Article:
With its easy-to-use interface, educators are seeing promise in the iPad as a new way to teach students and adult learners. Apple has released two free apps for the iPad, iPhone, and iPod Touch that are attempting to achieve that educational potential: iBooks and iTunes U. But how much educational value do these apps have? Take a look at what we found to see if they are right for you.
iBooks is a digital bookshelf and e-reader that comes pre-installed on the iPad. It provides access to the iBookstore where all of the latest top selling books are available to download. Recently, iBooks has begun to provide multi-touch textbooks and enhanced books. The enhanced books take advantage of the colorful display and touchscreen ability of the Apple devices to allow the reader to interact with diagrams, animations, photo presentations, and videos. iBooks also offers a variety of reading tools for highlighting and note-taking that learners may find useful.
Older versions of iBooks did not have these rich new features, so make sure to update iBooks through the App Store. Check out the video below to see these features in action.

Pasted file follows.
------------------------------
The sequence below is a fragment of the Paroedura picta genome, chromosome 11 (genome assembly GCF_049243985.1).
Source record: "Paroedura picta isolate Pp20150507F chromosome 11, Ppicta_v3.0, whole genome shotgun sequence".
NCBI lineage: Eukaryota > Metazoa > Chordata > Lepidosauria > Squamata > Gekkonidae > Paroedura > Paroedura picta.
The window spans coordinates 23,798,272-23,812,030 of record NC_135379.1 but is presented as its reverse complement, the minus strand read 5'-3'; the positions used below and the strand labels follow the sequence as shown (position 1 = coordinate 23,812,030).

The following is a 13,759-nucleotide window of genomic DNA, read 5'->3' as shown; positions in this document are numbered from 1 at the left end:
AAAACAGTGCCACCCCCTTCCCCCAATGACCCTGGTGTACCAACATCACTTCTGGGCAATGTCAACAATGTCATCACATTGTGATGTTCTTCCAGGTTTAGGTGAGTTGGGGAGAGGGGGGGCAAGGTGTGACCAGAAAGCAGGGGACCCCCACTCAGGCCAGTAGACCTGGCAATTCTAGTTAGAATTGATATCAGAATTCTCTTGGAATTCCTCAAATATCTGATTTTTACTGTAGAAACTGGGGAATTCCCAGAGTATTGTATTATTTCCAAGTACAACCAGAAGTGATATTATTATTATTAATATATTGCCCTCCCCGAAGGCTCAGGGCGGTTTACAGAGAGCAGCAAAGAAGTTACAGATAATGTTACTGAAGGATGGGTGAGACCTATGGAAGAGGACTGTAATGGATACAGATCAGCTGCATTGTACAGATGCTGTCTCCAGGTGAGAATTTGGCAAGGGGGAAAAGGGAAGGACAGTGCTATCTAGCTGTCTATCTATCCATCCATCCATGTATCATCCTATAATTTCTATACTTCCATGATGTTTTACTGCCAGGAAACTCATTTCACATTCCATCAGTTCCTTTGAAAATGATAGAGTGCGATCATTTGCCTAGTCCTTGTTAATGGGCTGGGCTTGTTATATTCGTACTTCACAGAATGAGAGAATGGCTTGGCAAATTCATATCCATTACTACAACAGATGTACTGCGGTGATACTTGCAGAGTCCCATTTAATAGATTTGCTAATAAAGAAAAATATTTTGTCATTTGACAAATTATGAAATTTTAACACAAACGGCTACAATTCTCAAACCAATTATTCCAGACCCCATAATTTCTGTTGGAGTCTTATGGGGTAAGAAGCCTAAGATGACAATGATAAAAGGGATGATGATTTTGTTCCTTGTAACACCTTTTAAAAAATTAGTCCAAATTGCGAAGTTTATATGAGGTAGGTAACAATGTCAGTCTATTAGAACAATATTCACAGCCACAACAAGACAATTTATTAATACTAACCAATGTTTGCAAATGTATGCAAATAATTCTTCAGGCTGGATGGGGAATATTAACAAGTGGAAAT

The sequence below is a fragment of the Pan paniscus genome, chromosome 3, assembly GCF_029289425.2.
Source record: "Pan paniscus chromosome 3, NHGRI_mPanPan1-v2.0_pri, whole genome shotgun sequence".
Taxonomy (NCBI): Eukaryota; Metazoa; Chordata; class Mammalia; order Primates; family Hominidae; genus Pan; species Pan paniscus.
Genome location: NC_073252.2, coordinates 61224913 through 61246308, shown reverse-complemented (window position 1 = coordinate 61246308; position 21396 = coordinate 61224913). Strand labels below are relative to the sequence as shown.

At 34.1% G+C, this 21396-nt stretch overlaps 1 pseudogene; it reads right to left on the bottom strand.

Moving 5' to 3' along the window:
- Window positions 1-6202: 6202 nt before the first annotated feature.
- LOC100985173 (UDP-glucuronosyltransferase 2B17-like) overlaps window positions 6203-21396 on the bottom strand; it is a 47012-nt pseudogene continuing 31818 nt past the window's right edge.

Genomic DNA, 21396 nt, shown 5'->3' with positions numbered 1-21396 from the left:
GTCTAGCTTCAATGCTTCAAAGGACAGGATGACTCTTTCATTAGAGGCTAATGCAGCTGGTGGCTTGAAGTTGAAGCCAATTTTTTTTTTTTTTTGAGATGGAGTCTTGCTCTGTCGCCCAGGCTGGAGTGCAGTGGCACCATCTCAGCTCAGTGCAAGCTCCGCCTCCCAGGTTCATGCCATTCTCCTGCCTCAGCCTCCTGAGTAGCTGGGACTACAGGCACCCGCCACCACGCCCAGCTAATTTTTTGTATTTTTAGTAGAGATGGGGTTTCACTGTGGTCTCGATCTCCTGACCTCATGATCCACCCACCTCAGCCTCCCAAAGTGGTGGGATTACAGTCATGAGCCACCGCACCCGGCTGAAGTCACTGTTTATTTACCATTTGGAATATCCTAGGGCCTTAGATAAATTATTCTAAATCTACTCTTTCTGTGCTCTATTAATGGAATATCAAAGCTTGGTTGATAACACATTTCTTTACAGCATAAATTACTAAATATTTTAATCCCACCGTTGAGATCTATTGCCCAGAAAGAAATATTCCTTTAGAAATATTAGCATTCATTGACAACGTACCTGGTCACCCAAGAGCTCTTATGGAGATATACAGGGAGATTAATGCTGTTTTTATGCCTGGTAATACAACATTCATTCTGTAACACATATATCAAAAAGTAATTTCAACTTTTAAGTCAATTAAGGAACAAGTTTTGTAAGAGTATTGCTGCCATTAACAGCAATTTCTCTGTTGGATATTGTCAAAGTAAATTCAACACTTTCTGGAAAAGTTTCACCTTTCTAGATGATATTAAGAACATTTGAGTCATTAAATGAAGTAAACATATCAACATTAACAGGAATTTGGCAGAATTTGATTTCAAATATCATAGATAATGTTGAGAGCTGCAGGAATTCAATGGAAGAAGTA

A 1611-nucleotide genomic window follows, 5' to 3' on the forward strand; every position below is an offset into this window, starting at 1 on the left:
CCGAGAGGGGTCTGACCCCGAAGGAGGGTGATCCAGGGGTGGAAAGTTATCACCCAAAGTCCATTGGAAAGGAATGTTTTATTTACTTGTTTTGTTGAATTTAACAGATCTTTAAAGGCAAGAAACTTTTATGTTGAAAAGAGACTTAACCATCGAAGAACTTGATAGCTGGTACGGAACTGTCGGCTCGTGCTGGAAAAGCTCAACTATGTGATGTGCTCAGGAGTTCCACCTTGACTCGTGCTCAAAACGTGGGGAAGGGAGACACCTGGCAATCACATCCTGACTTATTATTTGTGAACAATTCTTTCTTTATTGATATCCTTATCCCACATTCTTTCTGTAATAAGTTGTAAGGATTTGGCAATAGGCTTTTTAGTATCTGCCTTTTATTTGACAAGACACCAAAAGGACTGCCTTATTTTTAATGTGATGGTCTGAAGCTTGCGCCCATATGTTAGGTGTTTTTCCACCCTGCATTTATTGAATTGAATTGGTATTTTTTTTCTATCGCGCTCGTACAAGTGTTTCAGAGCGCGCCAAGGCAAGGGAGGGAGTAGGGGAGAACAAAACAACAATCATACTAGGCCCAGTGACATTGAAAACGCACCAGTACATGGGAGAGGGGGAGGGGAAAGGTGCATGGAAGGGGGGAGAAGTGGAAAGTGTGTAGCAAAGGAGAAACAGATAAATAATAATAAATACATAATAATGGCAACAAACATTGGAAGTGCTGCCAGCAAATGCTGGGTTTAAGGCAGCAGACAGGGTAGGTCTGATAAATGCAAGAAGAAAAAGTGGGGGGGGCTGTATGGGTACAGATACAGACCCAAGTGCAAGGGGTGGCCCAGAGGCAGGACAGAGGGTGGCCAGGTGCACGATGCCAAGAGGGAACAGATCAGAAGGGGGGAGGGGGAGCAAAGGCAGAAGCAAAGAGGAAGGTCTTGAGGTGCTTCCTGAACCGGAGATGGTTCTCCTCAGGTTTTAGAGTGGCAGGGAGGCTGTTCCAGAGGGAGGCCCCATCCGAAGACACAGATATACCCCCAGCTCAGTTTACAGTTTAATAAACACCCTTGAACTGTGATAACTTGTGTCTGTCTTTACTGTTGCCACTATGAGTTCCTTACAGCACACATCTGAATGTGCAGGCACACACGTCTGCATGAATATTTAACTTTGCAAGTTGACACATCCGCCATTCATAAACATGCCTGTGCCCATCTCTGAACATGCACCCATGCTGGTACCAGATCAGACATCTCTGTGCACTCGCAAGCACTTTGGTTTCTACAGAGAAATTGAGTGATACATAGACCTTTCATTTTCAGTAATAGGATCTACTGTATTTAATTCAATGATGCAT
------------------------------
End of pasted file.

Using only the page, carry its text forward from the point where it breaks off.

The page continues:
iTunes U recently became a standalone app, but has been available since 2007 through the iTunes Store. It is a large online catalog of free university lectures and supporting materials such as audio/visual files, professor notes, and readings (often using the enhanced textbooks offered through iBooks). iTunes U also has learning content from institutions like the Library of Congress, the Smithsonian Institute, and local school systems for K-12 teachers.
iTunes U brings educational opportunities to people who do not have the time or money to go back to school. Learners can easily search for courses on a desired topic or offered by a specific university. Keep in mind, taking a course in iTunes U will not be a replacement for attending a live university course. The instructors do not provide feedback on practice assignments, and course credit will not be awarded upon completing the courses. This may change in the future, but for now, it is certainly an app to visit if you’ve ever had the desire to take a college course or brush up on a skill!
As a teacher, I’ve seen more and more iPads being introduced into the classroom. It is great to have access to apps like these that can help supplement existing classroom materials. I think iTunes U has it right by allowing learners to find and take courses to satisfy their own thirst for knowledge. iBooks and iTunes U may not replace traditional classroom learning, but it does seem Apple has found some innovative ways to reach learners of all ages.